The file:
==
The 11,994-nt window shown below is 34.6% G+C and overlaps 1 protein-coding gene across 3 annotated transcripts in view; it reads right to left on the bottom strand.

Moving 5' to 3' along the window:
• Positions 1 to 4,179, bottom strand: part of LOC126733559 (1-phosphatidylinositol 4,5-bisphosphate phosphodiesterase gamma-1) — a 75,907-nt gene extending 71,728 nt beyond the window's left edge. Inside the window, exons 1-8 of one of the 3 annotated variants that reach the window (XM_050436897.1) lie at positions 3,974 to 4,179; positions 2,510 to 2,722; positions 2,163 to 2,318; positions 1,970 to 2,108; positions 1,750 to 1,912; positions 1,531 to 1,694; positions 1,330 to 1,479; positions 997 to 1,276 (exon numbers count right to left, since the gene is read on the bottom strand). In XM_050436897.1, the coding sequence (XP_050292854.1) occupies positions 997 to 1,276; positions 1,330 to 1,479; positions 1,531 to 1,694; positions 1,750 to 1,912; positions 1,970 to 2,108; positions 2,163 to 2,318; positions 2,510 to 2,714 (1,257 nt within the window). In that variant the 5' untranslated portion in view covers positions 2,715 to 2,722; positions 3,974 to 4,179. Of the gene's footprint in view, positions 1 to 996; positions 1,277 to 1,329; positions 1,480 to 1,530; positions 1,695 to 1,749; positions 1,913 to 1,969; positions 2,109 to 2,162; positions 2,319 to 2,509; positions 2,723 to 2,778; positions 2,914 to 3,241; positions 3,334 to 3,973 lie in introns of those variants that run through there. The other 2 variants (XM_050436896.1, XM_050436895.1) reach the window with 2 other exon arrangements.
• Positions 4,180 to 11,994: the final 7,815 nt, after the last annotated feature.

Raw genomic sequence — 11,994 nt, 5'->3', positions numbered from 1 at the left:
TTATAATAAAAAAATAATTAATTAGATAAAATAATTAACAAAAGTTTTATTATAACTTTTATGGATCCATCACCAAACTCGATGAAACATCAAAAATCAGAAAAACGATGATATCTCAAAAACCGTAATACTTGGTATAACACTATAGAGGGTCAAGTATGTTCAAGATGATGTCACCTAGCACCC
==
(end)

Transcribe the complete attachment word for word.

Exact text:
The 11,994-nt window shown below is 34.6% G+C and overlaps 1 protein-coding gene across 3 annotated transcripts in view; it reads right to left on the bottom strand.

Moving 5' to 3' along the window:
• Positions 1 to 4,179, bottom strand: part of LOC126733559 (1-phosphatidylinositol 4,5-bisphosphate phosphodiesterase gamma-1) — a 75,907-nt gene extending 71,728 nt beyond the window's left edge. Inside the window, exons 1-8 of one of the 3 annotated variants that reach the window (XM_050436897.1) lie at positions 3,974 to 4,179; positions 2,510 to 2,722; positions 2,163 to 2,318; positions 1,970 to 2,108; positions 1,750 to 1,912; positions 1,531 to 1,694; positions 1,330 to 1,479; positions 997 to 1,276 (exon numbers count right to left, since the gene is read on the bottom strand). In XM_050436897.1, the coding sequence (XP_050292854.1) occupies positions 997 to 1,276; positions 1,330 to 1,479; positions 1,531 to 1,694; positions 1,750 to 1,912; positions 1,970 to 2,108; positions 2,163 to 2,318; positions 2,510 to 2,714 (1,257 nt within the window). In that variant the 5' untranslated portion in view covers positions 2,715 to 2,722; positions 3,974 to 4,179. Of the gene's footprint in view, positions 1 to 996; positions 1,277 to 1,329; positions 1,480 to 1,530; positions 1,695 to 1,749; positions 1,913 to 1,969; positions 2,109 to 2,162; positions 2,319 to 2,509; positions 2,723 to 2,778; positions 2,914 to 3,241; positions 3,334 to 3,973 lie in introns of those variants that run through there. The other 2 variants (XM_050436896.1, XM_050436895.1) reach the window with 2 other exon arrangements.
• Positions 4,180 to 11,994: the final 7,815 nt, after the last annotated feature.

Raw genomic sequence — 11,994 nt, 5'->3', positions numbered from 1 at the left:
TTATAATAAAAAAATAATTAATTAGATAAAATAATTAACAAAAGTTTTATTATAACTTTTATGGATCCATCACCAAACTCGATGAAACATCAAAAATCAGAAAAACGATGATATCTCAAAAACCGTAATACTTGGTATAACACTATAGAGGGTCAAGTATGTTCAAGATGATGTCACCTAGCACCC